Ajuntament IgualadaAjuntament ÒdenaDiputació Barcelona

The Villa

L’Espelt Roman Villa is an archaeological site with the remains of a farm, largely dating from the 2nd century AD. Several excavations have unearthed the main buildings, paintings and mosaics and large numbers of objects belonging to Roman culture which are now conserved in the Igualada Leather Museum and Anoia County Museum. It is the most outstanding, best-known Roman villa in the Anoia area.

Its is an elongated structure running from east to west. The layout is typical of a Roman villa or farm, i.e. one part with the owner and his family’s home (the pars urbana in Latin) and the other with the tenant’s home, stables and yards, granaries and stores, water tanks, presses, cereal and olive oil mills and so on (the pars rustica).

A single entrance door on the main frontage led into the fauces [1], a corridor decorated with wall paintings.

On the left were the two finest rooms in the house, also richly decorated with wall paintings and mosaics on the floor.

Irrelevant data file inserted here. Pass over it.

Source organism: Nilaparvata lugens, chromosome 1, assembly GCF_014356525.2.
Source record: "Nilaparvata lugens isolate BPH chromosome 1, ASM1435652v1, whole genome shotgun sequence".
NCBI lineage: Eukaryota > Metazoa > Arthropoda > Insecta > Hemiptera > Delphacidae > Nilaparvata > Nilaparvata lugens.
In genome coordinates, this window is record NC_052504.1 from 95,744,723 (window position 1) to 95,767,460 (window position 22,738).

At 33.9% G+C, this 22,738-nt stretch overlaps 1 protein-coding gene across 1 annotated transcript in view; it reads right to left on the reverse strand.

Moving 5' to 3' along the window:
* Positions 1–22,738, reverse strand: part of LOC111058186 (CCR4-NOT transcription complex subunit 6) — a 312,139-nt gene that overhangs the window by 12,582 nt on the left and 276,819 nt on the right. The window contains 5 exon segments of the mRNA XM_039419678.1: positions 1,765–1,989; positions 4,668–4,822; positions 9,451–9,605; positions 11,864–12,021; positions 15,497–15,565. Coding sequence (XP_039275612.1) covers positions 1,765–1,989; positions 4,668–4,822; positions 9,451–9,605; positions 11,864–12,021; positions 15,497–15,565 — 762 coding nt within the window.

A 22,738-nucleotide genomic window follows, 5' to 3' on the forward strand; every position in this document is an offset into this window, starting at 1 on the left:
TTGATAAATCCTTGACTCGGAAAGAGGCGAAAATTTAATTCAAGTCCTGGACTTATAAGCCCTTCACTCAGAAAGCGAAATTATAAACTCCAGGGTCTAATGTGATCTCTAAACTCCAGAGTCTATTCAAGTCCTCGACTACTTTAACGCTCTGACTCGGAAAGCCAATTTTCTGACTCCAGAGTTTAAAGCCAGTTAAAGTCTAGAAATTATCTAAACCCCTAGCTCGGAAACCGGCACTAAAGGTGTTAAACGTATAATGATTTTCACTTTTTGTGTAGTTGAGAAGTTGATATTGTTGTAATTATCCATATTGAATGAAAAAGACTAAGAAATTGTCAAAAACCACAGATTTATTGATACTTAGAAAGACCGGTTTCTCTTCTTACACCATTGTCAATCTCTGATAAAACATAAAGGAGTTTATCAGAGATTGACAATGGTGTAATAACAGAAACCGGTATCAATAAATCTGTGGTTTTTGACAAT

The oecus [2] was the room where the owner welcomed visitors and dealt with the economic business of the villa. This painstakingly decorated room was served to show off the owner’s status to all visitors from outside.

The triclinium [3] was the family’s private dining room. Reclining on 3 couches around a table, the family and their guests would have supper, the most important meal of the day.

Like most villas, Espelt faced south and was laid out around an open patio or atrium [4] which gave access to the different rooms.

3 bedrooms (cubiculae) [5] were on the north side of this patio. They had no windows and always had to be lit by artificial light.

On the east side of the atrium was the kitchen (culina) [6], which had an outside fireplace and a smaller indoor one for finishing off cooking over embers. This room had a way out to the vegetable garden and a store room [7] next to it. There are also small store rooms on the west side of the villa.

Water channels [8] and a tank [9] provided the house with a water supply all year round.

Wealthy Romans’ houses had a balneum, a very typical area intended not only for personal hygiene but also for leisure and social life. L’Espelt Roman Villa had a natatio or pool [10] in one of the biggest rooms. This was entered from the cold room, or frigidarium [10], which also had a small pool or alveus.